On appeal, Scott complains only of the exclusion of Leo's testimony regarding persuaded false confessions.   He argues that Leo's description of how an innocent person can come to believe that he is guilty and then create a false narrative describing his assumed guilty conduct mirrors the process, shown in the videotaped interrogation sessions, by which he came to confess his guilt of the yogurt shop murders.   Scott contends that the court's exclusion of this testimony went to the very heart of his defense.

 A qualified expert may testify regarding scientific, technical, or other specialized knowledge if the trial court determines that the testimony will assist the trier of fact to understand the evidence or to determine a fact in issue.  Tex.R. Evid. 702.   The proponent of scientific or technical testimony has the burden of demonstrating by clear and convincing evidence that the proffered testimony is both relevant and reliable.  Kelly, 824 S.W.2d at 572-73;  see also Daubert v. Merrell Dow Pharm., Inc., 509 U.S. 579, 590-92, 113 S.Ct. 2786, 125 L.Ed.2d 469 (1993).   When determining the reliability of testimony addressing the social sciences or other fields of study based primarily on experience and training, the appropriate questions are:  (1) whether the field of expertise is a legitimate one;  (2) whether the subject matter of the expert's testimony is within the scope of that field;  and (3) whether the expert's testimony properly relies on or utilizes the principles involved in the field.  Nenno v. State, 970 S.W.2d 549, 561 (Tex.Crim.App.1998).   Factors that may affect the trial court's determination of reliability include:  (1) the extent to which the underlying theory is accepted as valid by the relevant scientific or technical community;  (2) the qualifications, experience, and skill of the testifying expert;  (3) the existence of literature supporting or rejecting the underlying theory;  and (4) the potential rate of error.  Kelly, 824 S.W.2d at 573.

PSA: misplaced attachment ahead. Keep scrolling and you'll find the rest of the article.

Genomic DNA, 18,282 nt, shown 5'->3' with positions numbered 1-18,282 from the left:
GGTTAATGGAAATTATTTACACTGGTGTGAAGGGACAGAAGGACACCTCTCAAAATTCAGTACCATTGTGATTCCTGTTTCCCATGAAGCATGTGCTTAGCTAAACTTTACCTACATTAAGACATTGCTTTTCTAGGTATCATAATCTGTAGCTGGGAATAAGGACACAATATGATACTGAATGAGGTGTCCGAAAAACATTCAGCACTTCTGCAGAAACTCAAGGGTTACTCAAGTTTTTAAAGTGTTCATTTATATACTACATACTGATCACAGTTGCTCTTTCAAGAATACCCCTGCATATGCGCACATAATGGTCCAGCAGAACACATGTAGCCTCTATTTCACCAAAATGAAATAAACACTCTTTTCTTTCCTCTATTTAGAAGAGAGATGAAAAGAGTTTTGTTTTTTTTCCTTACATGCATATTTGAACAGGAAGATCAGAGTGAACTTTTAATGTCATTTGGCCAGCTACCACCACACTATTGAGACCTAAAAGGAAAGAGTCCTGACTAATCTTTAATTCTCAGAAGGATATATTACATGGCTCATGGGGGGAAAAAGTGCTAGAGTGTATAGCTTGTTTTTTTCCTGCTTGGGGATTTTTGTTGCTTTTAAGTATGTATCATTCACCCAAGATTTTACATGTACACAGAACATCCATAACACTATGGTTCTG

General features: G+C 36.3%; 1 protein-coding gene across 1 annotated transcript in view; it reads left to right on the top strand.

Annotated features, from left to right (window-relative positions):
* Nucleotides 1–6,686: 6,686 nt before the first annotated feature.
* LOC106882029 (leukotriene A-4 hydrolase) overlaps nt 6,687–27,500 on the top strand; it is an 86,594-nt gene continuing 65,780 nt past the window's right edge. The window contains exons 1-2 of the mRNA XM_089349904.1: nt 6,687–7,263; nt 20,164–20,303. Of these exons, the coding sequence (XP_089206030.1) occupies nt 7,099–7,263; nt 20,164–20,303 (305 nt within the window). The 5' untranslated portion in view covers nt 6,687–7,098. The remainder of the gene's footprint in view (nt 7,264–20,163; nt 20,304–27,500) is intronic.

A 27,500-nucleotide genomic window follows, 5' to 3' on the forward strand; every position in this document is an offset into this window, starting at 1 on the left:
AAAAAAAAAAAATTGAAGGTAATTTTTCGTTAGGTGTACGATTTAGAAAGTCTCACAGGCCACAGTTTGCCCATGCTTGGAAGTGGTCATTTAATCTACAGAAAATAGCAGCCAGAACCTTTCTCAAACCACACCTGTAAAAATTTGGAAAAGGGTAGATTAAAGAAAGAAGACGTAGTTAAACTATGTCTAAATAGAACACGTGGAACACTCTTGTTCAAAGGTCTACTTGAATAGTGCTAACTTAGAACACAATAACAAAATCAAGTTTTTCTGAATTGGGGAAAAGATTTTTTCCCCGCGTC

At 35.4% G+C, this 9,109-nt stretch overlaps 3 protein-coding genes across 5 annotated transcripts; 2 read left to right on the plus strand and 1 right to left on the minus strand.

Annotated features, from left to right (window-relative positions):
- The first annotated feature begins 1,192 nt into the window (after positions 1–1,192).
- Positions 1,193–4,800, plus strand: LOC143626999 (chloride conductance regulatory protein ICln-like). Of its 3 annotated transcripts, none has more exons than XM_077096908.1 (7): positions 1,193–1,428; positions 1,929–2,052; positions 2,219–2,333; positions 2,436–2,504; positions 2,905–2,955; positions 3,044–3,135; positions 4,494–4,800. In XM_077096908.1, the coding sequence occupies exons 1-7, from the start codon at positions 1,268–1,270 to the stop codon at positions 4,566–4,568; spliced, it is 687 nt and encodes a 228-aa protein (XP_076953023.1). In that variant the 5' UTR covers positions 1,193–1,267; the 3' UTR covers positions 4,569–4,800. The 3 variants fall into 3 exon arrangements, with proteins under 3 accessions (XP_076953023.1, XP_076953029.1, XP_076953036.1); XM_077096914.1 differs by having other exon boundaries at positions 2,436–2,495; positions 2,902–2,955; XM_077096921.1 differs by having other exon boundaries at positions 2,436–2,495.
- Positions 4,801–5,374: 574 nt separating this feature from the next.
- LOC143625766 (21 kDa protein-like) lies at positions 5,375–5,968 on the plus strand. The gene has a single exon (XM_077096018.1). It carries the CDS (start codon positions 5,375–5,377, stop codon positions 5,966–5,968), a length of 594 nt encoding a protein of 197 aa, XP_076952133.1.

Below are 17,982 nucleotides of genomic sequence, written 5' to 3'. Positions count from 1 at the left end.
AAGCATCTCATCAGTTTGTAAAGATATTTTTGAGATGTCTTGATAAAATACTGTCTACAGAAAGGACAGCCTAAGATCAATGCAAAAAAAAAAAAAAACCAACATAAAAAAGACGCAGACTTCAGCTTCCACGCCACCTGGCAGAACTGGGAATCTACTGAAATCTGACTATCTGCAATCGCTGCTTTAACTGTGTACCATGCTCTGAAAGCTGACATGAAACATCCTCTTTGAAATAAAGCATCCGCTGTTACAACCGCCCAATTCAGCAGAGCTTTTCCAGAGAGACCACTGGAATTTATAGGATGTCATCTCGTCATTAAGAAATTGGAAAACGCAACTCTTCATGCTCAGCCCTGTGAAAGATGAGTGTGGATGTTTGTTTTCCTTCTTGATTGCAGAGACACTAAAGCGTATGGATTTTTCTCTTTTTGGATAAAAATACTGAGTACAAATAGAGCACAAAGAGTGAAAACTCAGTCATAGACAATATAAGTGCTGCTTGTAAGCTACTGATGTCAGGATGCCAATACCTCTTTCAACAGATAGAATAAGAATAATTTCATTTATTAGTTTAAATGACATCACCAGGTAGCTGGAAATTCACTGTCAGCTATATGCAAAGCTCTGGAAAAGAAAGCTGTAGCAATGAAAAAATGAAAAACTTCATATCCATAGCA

In its written order, the district court explained its ruling:

While this ruling may appear to be hairsplitting, it was designed in the Court's view to maximize the proponent's arguably legitimate use of the witness while restricting the witness from inappropriate areas.   The limitation excluded areas where his novel science appears unproven and essentially untested, where he appeared to be exceeding his true area of expertise or sought to use terms of significant legal consequence that could confuse or mislead the jury, or where his testimony would not be of assistance to the trier of fact.